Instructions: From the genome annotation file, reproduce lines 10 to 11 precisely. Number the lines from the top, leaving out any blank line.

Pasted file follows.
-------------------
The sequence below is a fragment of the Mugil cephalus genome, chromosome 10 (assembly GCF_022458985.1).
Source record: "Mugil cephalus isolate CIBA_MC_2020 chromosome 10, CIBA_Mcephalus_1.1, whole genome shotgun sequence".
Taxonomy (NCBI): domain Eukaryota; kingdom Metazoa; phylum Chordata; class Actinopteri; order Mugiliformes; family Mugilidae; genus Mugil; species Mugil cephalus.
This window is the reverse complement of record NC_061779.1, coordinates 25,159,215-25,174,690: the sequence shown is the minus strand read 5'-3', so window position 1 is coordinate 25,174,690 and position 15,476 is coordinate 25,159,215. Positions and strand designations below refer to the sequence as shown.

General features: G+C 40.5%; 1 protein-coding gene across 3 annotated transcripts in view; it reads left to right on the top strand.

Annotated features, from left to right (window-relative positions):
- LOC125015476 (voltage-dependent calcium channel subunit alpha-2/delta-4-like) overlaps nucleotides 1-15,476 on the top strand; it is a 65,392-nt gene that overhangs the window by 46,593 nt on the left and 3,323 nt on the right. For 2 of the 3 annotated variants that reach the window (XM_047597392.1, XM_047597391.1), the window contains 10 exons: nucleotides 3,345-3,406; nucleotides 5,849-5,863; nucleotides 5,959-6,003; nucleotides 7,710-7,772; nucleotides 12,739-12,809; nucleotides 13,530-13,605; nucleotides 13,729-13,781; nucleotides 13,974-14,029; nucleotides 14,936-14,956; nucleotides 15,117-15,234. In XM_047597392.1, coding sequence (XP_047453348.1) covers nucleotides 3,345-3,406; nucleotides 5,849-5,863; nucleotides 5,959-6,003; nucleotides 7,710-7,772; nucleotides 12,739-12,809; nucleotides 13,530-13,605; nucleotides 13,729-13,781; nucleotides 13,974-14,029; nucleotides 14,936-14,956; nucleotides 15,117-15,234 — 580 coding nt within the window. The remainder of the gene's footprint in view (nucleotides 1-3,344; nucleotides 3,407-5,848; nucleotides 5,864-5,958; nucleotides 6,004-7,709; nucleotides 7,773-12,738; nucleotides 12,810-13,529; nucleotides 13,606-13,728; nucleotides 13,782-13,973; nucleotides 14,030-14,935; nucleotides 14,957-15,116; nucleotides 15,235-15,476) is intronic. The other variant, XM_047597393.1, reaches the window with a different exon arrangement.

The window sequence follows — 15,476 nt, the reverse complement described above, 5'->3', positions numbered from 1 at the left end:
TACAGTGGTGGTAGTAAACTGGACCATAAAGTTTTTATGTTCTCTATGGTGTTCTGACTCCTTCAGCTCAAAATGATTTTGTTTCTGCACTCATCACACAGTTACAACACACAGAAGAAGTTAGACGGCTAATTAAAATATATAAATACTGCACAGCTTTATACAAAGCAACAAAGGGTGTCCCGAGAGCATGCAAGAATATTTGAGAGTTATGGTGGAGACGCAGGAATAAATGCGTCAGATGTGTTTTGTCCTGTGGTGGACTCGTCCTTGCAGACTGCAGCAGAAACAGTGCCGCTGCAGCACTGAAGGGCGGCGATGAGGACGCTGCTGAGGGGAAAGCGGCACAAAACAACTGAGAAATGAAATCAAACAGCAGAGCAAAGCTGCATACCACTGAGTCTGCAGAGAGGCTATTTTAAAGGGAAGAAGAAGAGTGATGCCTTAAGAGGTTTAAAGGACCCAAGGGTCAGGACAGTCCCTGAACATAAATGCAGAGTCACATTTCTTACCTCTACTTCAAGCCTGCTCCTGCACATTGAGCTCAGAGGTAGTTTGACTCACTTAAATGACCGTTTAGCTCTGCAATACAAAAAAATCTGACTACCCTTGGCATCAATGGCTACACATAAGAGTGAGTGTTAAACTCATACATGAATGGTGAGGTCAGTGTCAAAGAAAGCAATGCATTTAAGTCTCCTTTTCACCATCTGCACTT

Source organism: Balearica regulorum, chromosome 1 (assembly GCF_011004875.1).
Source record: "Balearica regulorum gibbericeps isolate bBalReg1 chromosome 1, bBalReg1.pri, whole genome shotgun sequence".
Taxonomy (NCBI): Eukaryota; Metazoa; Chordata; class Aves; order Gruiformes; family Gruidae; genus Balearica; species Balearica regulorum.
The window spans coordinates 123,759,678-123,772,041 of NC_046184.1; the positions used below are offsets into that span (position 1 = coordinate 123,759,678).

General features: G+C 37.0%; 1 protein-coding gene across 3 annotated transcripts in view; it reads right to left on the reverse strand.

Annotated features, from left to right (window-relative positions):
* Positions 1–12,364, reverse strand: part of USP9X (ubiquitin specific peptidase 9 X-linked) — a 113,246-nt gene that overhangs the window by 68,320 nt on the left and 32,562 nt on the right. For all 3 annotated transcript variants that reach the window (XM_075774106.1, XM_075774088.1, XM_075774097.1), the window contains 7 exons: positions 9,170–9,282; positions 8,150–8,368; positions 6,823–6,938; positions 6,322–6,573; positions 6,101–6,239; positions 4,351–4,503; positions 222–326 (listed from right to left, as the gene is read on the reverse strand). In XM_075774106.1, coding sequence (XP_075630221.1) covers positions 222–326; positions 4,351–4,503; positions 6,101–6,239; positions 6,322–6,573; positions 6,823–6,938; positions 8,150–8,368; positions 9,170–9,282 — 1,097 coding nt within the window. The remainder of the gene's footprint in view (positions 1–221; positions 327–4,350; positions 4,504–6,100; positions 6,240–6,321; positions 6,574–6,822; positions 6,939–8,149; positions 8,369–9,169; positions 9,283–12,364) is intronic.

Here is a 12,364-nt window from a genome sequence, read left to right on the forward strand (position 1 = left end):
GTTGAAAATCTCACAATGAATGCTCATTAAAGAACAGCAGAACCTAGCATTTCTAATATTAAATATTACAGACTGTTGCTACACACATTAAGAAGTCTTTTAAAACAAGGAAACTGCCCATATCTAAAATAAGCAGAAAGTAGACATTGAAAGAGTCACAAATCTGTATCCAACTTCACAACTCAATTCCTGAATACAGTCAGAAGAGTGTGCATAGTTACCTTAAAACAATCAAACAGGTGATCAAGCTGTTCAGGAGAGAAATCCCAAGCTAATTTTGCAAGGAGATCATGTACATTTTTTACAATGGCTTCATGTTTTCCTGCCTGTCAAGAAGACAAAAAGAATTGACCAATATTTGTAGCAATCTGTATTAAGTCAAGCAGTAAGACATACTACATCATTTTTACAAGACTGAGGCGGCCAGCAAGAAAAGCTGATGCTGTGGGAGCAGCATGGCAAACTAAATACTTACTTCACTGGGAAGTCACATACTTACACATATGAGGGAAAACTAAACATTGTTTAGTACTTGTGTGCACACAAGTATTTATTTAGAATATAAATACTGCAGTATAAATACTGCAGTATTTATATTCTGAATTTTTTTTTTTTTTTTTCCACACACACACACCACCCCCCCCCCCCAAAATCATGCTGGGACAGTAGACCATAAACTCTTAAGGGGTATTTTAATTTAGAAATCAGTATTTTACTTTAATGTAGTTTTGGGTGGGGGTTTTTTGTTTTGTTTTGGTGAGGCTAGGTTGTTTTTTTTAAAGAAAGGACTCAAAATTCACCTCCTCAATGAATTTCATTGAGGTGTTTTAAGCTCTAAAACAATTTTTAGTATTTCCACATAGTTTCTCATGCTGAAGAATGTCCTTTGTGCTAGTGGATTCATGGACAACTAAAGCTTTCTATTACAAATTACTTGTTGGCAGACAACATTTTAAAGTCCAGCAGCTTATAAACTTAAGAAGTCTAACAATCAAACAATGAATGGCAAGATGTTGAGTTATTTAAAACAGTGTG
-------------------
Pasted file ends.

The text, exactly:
Source organism: Balearica regulorum, chromosome 1 (assembly GCF_011004875.1).
Source record: "Balearica regulorum gibbericeps isolate bBalReg1 chromosome 1, bBalReg1.pri, whole genome shotgun sequence".